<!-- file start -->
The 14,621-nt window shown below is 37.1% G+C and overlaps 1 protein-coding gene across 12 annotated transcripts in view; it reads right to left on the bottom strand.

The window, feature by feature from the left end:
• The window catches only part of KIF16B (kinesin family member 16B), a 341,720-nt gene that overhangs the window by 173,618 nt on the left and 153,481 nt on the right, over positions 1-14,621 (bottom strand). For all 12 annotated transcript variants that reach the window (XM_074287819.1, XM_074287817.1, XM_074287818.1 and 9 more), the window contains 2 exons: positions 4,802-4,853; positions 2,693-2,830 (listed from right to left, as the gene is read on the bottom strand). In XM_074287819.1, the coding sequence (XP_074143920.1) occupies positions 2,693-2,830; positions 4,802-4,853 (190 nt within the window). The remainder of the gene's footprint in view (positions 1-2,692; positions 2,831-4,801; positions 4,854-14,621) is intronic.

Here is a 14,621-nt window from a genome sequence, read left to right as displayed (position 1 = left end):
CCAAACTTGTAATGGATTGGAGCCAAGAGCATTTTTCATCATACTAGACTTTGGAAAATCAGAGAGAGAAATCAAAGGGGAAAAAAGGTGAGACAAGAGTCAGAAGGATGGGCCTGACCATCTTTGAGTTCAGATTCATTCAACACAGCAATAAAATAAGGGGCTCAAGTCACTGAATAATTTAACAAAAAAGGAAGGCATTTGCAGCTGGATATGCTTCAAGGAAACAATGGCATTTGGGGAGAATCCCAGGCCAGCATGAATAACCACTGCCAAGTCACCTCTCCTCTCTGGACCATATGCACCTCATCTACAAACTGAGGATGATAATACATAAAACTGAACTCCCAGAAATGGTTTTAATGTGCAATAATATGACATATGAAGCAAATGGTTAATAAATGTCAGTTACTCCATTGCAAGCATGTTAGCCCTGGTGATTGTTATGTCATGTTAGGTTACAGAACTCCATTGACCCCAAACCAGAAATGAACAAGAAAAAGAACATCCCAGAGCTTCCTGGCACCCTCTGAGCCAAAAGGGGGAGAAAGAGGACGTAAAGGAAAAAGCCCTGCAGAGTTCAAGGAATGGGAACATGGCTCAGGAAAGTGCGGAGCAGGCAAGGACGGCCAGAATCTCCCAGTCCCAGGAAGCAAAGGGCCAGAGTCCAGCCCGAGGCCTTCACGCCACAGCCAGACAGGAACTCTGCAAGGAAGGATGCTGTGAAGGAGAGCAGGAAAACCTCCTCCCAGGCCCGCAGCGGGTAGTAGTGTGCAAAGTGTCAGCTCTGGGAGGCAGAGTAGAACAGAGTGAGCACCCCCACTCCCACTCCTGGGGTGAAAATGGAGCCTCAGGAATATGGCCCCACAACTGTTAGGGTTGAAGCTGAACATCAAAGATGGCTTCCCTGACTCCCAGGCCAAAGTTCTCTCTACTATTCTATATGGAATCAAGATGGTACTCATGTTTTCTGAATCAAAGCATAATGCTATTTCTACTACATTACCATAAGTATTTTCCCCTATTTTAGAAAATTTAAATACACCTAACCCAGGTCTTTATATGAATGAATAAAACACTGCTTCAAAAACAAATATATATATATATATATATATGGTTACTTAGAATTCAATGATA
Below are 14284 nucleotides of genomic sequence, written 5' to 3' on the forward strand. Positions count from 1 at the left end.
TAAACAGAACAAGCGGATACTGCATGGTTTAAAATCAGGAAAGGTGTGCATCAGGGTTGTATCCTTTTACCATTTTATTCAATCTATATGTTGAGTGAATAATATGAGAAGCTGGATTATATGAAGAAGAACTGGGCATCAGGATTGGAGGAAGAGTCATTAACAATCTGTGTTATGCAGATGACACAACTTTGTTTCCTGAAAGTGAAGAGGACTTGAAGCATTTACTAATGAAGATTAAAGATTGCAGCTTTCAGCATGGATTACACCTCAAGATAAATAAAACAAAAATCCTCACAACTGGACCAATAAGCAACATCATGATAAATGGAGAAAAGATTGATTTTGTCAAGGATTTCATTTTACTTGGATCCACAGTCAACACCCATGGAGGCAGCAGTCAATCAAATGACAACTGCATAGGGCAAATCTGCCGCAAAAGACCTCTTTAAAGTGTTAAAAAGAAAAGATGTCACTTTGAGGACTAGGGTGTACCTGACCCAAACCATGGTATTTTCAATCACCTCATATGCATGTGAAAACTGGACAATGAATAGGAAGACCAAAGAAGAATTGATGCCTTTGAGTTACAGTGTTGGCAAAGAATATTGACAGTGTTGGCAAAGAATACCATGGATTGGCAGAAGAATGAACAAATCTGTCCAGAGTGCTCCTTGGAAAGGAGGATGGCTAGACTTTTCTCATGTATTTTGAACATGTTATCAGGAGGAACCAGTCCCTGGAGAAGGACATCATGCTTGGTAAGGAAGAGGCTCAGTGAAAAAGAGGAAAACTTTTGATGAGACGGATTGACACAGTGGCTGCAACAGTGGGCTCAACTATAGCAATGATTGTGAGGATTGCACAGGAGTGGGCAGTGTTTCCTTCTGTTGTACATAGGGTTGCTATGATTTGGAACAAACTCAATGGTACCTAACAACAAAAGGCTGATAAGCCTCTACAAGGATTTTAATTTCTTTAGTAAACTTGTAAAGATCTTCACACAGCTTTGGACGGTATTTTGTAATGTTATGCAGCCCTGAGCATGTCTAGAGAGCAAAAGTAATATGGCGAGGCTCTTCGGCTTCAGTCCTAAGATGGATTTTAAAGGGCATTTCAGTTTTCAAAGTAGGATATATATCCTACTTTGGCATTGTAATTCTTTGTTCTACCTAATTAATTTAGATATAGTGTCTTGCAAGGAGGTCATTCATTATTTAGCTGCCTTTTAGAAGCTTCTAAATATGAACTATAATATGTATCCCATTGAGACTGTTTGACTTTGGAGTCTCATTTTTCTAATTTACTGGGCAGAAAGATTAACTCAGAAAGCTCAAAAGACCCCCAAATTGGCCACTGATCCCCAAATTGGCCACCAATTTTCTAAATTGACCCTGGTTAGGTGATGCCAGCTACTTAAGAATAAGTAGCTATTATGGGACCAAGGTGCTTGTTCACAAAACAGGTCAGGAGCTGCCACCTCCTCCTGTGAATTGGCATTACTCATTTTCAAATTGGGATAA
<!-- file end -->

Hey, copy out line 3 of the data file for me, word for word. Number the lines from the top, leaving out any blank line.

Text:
• The window catches only part of KIF16B (kinesin family member 16B), a 341,720-nt gene that overhangs the window by 173,618 nt on the left and 153,481 nt on the right, over positions 1-14,621 (bottom strand). For all 12 annotated transcript variants that reach the window (XM_074287819.1, XM_074287817.1, XM_074287818.1 and 9 more), the window contains 2 exons: positions 4,802-4,853; positions 2,693-2,830 (listed from right to left, as the gene is read on the bottom strand). In XM_074287819.1, the coding sequence (XP_074143920.1) occupies positions 2,693-2,830; positions 4,802-4,853 (190 nt within the window). The remainder of the gene's footprint in view (positions 1-2,692; positions 2,831-4,801; positions 4,854-14,621) is intronic.